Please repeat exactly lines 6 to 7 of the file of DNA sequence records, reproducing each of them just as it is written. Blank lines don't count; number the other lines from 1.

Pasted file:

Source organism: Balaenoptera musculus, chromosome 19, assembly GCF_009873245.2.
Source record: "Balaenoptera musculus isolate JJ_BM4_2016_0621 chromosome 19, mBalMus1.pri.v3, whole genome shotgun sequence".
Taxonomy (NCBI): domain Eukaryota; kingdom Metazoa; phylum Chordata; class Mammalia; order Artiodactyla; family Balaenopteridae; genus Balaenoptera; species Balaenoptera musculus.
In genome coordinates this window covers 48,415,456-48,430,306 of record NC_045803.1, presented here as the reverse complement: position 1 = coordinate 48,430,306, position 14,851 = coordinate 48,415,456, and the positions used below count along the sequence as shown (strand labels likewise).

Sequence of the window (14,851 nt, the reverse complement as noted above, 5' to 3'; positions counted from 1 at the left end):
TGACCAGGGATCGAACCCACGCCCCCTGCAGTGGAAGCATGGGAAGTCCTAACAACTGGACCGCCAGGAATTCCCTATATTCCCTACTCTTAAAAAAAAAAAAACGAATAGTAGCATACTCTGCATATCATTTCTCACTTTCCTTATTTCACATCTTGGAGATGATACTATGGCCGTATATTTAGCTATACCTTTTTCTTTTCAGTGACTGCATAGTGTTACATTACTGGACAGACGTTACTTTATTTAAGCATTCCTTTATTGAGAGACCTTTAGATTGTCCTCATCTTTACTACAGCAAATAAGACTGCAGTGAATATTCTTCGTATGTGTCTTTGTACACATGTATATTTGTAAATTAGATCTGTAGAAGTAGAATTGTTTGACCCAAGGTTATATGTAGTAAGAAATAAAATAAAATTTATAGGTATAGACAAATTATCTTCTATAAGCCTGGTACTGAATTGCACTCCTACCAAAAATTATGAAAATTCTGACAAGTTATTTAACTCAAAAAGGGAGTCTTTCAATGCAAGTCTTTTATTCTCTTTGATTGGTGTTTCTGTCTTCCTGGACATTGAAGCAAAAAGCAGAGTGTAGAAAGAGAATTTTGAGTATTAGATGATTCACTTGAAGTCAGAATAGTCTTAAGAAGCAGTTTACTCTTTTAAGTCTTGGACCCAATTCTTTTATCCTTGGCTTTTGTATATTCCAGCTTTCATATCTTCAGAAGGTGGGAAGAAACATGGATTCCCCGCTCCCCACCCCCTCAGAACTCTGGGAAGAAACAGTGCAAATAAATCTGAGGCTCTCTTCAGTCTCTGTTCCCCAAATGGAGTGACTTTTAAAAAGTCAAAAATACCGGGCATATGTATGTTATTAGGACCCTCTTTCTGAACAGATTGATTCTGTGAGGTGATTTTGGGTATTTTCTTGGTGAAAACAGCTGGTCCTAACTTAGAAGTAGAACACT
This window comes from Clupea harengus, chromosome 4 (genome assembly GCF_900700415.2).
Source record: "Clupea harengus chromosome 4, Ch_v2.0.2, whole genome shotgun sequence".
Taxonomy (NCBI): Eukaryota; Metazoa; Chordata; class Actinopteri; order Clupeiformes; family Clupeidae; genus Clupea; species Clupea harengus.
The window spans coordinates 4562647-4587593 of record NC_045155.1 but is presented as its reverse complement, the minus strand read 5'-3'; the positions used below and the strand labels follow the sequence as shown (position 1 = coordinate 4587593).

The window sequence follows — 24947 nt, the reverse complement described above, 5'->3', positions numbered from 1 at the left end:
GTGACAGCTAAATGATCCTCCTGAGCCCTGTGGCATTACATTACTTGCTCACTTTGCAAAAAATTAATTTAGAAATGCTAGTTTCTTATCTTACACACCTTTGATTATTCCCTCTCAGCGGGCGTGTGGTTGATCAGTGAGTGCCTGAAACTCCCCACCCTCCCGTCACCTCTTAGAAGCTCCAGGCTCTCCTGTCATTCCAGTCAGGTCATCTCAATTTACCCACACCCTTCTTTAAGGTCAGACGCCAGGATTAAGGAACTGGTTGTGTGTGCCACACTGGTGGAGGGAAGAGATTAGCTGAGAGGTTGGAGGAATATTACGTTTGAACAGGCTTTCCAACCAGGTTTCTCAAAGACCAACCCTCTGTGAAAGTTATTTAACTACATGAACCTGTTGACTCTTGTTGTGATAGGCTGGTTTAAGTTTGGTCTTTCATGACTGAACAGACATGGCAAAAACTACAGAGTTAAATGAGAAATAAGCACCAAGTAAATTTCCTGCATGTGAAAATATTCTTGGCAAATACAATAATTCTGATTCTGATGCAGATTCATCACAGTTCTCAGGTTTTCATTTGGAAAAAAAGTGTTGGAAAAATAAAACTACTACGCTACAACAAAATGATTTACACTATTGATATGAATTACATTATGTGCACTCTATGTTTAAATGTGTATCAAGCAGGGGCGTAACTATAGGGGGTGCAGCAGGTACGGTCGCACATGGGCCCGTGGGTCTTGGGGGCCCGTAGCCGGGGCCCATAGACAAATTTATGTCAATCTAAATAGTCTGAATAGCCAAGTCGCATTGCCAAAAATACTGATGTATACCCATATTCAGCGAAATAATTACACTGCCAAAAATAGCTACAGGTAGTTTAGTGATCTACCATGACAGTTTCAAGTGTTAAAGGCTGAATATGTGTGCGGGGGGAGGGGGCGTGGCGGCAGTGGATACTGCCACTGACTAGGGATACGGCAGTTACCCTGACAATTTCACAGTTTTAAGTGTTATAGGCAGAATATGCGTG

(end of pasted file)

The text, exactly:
TGACCAGGGATCGAACCCACGCCCCCTGCAGTGGAAGCATGGGAAGTCCTAACAACTGGACCGCCAGGAATTCCCTATATTCCCTACTCTTAAAAAAAAAAAAACGAATAGTAGCATACTCTGCATATCATTTCTCACTTTCCTTATTTCACATCTTGGAGATGATACTATGGCCGTATATTTAGCTATACCTTTTTCTTTTCAGTGACTGCATAGTGTTACATTACTGGACAGACGTTACTTTATTTAAGCATTCCTTTATTGAGAGACCTTTAGATTGTCCTCATCTTTACTACAGCAAATAAGACTGCAGTGAATATTCTTCGTATGTGTCTTTGTACACATGTATATTTGTAAATTAGATCTGTAGAAGTAGAATTGTTTGACCCAAGGTTATATGTAGTAAGAAATAAAATAAAATTTATAGGTATAGACAAATTATCTTCTATAAGCCTGGTACTGAATTGCACTCCTACCAAAAATTATGAAAATTCTGACAAGTTATTTAACTCAAAAAGGGAGTCTTTCAATGCAAGTCTTTTATTCTCTTTGATTGGTGTTTCTGTCTTCCTGGACATTGAAGCAAAAAGCAGAGTGTAGAAAGAGAATTTTGAGTATTAGATGATTCACTTGAAGTCAGAATAGTCTTAAGAAGCAGTTTACTCTTTTAAGTCTTGGACCCAATTCTTTTATCCTTGGCTTTTGTATATTCCAGCTTTCATATCTTCAGAAGGTGGGAAGAAACATGGATTCCCCGCTCCCCACCCCCTCAGAACTCTGGGAAGAAACAGTGCAAATAAATCTGAGGCTCTCTTCAGTCTCTGTTCCCCAAATGGAGTGACTTTTAAAAAGTCAAAAATACCGGGCATATGTATGTTATTAGGACCCTCTTTCTGAACAGATTGATTCTGTGAGGTGATTTTGGGTATTTTCTTGGTGAAAACAGCTGGTCCTAACTTAGAAGTAGAACACT
This window comes from Clupea harengus, chromosome 4 (genome assembly GCF_900700415.2).